Nathanael Smith meets the directors of the magnificent Shaun the Sheep movie
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Aardman is the superbly talented studio behind Wallace and Gromit, Chicken Run and now Shaun the Sheep Movie, another stop motion delight that takes the popular characters from the TV series and puts them in the middle of the city. It’s a hilarious film, animated with all the bravura and skill we’ve come to expect from the Bristol-based team. For Down the Rabbit Hole, Product spoke to the two directors, Richard Starzak and Mark Burton, about directing clay figures and making it funny.
Product: Stop motion is possibly the most time consuming form of film making. Was there a point, perhaps when you were tweaking the eyebrow of a background character, where you thought ‘why are we doing this?’
Mark Burton: Actually I think I disagree with that, all kinds of animation are time consuming, it’s the same process whether it’s CGI or some other form. You have to tweak 12-24 movements per second. That’s the way we work, it’s what we are used to, really.
Richard Starzak: There’s two things I’d say to that. One is that you don’t actually do it, you get other people to do it who’d do it much better than we do. That helps a lot. But also, if you talk to the animators they will tell you that when they get really in the zone, time goes flying by. They really love their work. It’s not as boring as they might sound.
It’s not boring, but it is very meticulous, isn’t it?
MB: You’ve got to be committed to it, but the kind of people who become animators are the kind of people who are committed to it. The devil is in the detail. If they get two seconds done in a day then they have had a great day.
What do you think stop motion offers that other media doesn’t?
RS: I think it’s incredibly satisfying from a selfish point of view when producing it, because you are in a physical space. You’ve got the sets, you’ve got puppets, you’ve got animators who are like actors. It all really exists. I honestly think that there is a huge amount of people out that love to see real physical objects being animated as opposed to computer animation, although we obviously love that as well. There’s something special about it being a physical thing.
I’m a huge fan myself, I like watching the old Wallace and Gromit films where you can actually see the thumb prints on the clay.
RS: I think there is something very visual and physical about the whole thing, and there is something in the limitations of physically building sets and puppets that, maybe, as an audience you are aware of, and makes you enjoy it. It inhabits the world in a slightly different way.
It seems as though Aardman has formed its own unique aesthetic. What do you draw on for visual influences? Is it fair to say you have an in-house style or does each project have different influences?
MB: I think that myself and Richard Starzak, Nick Park, the owners of the company Dave Sproxton, Peter Lord and several other people here, we’ve all grown up with the same influences, read the same comics when we were kids, whether it was the Dandy or the Beano, or Gary Larson cartoons. There are a number of things common to all of us and I think that’s probably what shows rather than a house style.
RS: When we were approaching the Shaun the Sheep Movie in particular, we were obviously influenced by the silent movie greats, we would watch a lot of Charlie Chaplin and Buster Keaton and also Jacques Tati, who wasn’t silent but made films that had sound effects or noises so it didn’t really have dialogue where people speak to tell the story.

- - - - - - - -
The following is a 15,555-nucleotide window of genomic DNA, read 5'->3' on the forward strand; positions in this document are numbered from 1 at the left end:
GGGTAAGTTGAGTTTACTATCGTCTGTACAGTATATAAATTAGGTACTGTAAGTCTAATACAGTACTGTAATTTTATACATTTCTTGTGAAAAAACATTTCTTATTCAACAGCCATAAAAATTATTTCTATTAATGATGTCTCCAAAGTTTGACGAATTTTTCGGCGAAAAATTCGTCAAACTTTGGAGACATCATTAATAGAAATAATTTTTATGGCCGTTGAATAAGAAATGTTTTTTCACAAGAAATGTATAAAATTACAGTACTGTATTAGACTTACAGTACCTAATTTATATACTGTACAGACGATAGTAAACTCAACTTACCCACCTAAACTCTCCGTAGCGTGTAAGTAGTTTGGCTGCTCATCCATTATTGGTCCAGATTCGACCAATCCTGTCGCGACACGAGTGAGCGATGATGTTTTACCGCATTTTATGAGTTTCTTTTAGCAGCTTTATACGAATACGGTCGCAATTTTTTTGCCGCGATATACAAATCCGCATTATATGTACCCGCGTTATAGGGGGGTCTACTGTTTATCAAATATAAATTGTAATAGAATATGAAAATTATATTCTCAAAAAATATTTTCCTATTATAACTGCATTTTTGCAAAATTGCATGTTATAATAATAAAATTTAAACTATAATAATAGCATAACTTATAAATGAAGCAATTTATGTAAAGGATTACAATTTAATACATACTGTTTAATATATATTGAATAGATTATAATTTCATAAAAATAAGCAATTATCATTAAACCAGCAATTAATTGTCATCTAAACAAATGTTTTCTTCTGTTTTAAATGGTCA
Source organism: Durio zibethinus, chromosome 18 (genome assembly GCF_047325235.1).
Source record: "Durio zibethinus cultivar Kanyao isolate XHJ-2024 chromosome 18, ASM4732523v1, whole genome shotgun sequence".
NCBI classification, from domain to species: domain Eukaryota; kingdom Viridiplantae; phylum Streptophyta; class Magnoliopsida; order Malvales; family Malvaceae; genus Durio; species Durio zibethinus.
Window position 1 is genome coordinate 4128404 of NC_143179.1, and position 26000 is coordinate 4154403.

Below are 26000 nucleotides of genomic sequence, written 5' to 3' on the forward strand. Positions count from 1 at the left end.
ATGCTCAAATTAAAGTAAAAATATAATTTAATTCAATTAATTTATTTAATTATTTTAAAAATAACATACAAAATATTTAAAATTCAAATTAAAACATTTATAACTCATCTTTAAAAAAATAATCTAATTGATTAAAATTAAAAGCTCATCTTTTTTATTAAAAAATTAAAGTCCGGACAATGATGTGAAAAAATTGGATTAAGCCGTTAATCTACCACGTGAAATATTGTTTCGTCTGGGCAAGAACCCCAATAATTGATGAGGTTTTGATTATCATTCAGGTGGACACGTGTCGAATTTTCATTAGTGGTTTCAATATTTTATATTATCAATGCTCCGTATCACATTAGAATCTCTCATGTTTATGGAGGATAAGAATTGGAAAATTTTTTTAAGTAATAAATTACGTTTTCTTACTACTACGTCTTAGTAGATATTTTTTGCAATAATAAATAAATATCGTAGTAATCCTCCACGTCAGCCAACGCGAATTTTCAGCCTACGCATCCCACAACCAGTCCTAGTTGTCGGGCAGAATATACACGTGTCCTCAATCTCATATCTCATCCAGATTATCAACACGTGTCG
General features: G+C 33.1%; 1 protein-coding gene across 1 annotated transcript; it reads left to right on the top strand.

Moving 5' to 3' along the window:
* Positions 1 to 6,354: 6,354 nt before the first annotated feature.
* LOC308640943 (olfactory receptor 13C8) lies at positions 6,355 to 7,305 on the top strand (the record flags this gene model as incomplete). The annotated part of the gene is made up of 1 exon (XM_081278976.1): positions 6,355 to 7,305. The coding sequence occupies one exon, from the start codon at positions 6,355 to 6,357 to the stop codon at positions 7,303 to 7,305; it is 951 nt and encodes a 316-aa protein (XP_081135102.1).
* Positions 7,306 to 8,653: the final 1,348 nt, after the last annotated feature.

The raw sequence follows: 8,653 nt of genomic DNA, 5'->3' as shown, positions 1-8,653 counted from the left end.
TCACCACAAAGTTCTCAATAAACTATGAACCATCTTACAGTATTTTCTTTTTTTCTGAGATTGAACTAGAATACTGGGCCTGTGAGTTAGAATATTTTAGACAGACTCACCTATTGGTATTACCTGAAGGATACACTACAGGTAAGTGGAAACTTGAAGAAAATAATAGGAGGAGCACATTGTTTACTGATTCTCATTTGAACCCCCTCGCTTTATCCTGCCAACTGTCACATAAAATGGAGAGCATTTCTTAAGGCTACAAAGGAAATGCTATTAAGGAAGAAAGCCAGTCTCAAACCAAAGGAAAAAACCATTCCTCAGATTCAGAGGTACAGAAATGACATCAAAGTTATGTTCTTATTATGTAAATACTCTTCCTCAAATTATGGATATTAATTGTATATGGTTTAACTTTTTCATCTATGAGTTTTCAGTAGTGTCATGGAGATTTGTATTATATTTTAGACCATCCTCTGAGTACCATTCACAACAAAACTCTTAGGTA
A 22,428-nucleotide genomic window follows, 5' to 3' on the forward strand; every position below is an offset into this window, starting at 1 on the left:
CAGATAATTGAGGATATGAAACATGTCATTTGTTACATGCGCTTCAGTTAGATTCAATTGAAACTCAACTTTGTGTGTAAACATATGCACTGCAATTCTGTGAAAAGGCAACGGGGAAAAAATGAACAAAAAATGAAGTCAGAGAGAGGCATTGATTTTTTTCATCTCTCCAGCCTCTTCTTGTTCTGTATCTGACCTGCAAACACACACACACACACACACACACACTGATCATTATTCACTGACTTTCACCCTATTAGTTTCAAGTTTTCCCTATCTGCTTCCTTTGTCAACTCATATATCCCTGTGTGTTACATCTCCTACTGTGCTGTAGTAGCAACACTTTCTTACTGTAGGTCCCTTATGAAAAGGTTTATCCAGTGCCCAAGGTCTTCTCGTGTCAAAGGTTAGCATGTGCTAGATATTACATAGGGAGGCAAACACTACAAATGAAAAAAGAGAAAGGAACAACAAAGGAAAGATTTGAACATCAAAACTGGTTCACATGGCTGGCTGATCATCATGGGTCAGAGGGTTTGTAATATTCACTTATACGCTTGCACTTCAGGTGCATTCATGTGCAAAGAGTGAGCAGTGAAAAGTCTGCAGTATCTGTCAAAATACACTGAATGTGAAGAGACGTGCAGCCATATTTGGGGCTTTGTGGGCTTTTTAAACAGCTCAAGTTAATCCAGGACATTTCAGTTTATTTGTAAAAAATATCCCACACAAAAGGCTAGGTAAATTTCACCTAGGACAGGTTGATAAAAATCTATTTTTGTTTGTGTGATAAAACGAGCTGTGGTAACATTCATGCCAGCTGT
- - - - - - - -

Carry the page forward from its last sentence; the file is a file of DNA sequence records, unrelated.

MB: I think that’s true. I can speak for Nick Park when I say that he wrote his earlier films as silent comedies, then added the dialogue later.
One of the things that I loved about Shaun the Sheep was that it made the most of cinema and comedy as a visual medium, because of the lack of dialogue. When did you decide to make it a ‘silent’ film? Obviously the show is, but you didn’t have to do that for the film.
RS: We thought we’d stick to the integrity of the series, really, and we kept all the characters from that. But we did wonder; we went down other avenues, seeing if we could have other characters talking in storyboards. But in the end I liked the idea that it was exciting and exhilarating to not have any dialogue.
MB: Although we had loads of silent comedy to draw on, we were initially worried we wouldn’t have be able to do it for a whole film. But actually, it was very empowering because we had to think about telling the story in a certain way, we couldn’t fall back on dialogue. It also created space for loads of slapstick that Richard and I both love. We also thought about Wall E. The first act of that is fantastic, then everyone kind of forgets about the rest of it, so we thought we should push on and make the whole film like that.
Disney have 12 principles of character animation, e.g. squash and stretch. Do you have a similar rule book for animating characters.
RS: Well, frankly, no. I think we treat stop frame a bit more like live action, so while animating a character is important at the end of the day it’s about conveying what their thinking. It’s more important to show what’s going on in their head.
MB: I think the animators are a team so for continuity they would get together each other’s shots to see what they are doing. We have several animators working on characters, so while their may be 12 working on Trumper, if one of them creates a flourish that portrays Trumper’s character in a certain way, the others will learn and incorporate that. It’s certainly not a kind of rigid rule book or exact science.
RS: The other thing is, the physics might be different to CGI or drawn animation because we have to stick to the rules of physics. So if somebody falls over, they don’t fall over quickly or slowly but with a weight you can kind of believe in. So we try and make it as recognisable in the human world as possible.